Most accident victims are unwittingly subjected to a host of new legal terminology after they've been injured because of someone else's negligence. One of those terms is "statute of limitations" and has a direct impact on every case. To learn more about this legal term and things to consider for your personal injury claim, click here.
Statute of Limitations
What is a statute of limitations in a personal injury claim?
A statute of limitations is a type of federal or state law that restricts the time in which a legal proceeding may be filed with the court. These statutes, which apply to both civil and criminal actions, are in place to prevent fraudulent and old claims from arising long after the event. The statute defines how long an injured person has to either settle an injury claim with an insurance company, or to file a lawsuit.
In civil claims, the states establish different deadlines depending on the type of claim. Go to this link to learn more about the statute of limitations in each state.
To make things more complicated, most states have different limitations for different types of cases. So it is possible that a personal injury claim will have a different statute of limitations than a medical malpractice or wrongful death claim.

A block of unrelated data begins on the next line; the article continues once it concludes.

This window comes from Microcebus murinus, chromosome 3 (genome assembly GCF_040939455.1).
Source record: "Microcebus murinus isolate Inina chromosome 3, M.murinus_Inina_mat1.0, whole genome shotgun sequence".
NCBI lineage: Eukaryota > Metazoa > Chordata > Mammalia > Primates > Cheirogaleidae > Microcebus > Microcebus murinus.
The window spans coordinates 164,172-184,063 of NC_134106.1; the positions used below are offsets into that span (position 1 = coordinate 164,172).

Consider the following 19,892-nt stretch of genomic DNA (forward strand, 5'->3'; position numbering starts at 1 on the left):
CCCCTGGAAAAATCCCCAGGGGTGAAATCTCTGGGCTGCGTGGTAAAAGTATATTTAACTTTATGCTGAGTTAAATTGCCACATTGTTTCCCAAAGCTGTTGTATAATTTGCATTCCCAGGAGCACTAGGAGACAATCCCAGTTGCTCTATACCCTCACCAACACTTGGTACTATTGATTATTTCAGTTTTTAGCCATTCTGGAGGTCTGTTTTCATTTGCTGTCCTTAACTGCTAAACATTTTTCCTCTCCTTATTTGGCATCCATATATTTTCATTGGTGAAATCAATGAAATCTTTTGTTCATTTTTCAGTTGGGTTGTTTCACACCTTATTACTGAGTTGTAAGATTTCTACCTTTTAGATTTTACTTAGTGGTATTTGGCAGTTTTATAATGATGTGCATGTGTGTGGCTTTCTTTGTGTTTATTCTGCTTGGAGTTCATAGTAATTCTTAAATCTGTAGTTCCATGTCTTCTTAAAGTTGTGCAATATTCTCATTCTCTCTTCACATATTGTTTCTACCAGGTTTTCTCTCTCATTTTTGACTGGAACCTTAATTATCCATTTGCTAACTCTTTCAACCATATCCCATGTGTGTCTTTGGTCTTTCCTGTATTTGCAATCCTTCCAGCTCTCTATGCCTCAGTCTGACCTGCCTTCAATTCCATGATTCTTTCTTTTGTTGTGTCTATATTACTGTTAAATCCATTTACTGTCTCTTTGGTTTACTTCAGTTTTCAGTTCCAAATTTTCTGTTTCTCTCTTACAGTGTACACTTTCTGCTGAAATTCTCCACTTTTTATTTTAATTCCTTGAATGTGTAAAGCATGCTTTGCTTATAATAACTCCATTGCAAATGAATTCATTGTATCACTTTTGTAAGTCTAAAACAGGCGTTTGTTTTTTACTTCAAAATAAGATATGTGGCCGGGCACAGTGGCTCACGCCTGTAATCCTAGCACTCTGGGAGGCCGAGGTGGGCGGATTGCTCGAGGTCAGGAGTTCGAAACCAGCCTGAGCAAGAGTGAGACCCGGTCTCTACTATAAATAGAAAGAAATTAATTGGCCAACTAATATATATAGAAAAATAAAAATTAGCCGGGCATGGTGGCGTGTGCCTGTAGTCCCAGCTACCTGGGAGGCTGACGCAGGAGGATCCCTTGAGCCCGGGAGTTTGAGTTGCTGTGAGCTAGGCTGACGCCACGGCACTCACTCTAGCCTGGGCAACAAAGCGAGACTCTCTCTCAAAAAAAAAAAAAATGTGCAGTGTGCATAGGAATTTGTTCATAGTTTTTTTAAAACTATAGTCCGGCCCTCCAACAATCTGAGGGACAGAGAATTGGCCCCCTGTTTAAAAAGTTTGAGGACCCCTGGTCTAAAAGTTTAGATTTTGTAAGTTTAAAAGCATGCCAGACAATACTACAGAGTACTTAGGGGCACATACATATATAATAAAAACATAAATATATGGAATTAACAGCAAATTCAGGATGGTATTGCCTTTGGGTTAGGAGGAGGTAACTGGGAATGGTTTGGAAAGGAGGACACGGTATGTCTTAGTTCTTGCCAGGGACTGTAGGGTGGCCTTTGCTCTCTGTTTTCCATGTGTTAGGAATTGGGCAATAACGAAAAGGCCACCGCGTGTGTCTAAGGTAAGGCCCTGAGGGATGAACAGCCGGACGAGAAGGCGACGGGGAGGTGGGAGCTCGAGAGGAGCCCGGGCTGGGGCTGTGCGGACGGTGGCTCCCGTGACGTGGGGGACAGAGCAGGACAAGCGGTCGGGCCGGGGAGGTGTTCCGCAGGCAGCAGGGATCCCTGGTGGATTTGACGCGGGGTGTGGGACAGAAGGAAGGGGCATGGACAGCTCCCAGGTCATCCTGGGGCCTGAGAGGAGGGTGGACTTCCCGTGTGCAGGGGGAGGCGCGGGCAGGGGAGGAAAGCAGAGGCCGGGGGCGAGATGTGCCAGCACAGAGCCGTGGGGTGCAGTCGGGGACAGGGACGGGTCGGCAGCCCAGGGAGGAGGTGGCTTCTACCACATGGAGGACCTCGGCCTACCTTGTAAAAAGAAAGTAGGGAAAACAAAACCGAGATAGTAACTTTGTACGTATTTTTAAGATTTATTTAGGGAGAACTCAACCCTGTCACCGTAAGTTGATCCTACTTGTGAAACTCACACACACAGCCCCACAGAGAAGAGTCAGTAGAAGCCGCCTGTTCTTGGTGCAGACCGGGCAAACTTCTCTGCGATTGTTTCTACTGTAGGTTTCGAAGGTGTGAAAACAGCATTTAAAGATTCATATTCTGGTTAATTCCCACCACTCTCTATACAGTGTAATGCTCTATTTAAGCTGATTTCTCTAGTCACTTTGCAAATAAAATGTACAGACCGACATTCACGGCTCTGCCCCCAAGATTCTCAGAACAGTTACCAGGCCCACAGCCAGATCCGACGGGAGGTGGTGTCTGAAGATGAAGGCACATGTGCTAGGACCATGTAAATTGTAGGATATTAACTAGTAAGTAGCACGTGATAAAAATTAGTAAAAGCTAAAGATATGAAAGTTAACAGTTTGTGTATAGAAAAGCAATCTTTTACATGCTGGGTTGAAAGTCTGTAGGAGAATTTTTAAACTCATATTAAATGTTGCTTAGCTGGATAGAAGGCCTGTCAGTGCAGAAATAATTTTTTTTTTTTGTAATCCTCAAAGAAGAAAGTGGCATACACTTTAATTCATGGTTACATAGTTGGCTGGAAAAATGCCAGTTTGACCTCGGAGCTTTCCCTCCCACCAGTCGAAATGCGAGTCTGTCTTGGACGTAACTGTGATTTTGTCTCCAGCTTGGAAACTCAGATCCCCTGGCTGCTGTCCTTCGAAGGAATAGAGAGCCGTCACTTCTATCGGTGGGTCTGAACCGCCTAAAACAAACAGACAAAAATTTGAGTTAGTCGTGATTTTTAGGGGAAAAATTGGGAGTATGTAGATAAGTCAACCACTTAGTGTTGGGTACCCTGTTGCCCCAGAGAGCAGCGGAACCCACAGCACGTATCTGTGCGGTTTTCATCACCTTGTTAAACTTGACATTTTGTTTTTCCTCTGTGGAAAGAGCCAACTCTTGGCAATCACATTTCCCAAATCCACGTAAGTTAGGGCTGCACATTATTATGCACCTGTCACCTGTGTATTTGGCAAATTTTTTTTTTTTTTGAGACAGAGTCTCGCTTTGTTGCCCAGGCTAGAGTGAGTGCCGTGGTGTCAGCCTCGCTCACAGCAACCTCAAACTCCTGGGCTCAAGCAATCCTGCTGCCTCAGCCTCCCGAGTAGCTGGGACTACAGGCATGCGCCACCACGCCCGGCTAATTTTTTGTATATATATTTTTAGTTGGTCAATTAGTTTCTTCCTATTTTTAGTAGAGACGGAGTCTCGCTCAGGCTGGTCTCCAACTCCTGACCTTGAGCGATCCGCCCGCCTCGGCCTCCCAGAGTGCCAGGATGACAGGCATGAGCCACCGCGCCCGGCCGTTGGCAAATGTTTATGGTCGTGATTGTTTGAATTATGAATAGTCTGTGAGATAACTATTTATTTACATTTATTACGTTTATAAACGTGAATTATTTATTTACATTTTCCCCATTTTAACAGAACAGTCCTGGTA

There are exceptions to statutes of limitations, but these are usually related to medical malpractice claims. The exception, called the discovery of harm, can occur when the harmed person can prove that the injury didn’t reveal itself right away.
Statute of limitations for an injured minor
When a minor is injured, the statute of limitations is different in that it does not begin to run until the minor reaches the age of 18. So if the statute of limitations for that state is two years, then an injured minor would have until their 20th birthday to file a lawsuit.
To ensure that a claim is handled properly and that the prevailing statute of limitations is met, it is worthwhile to speak with an injury attorney who understands the statute of limitations in the state, and can evaluate a potential claim for its value and strengths.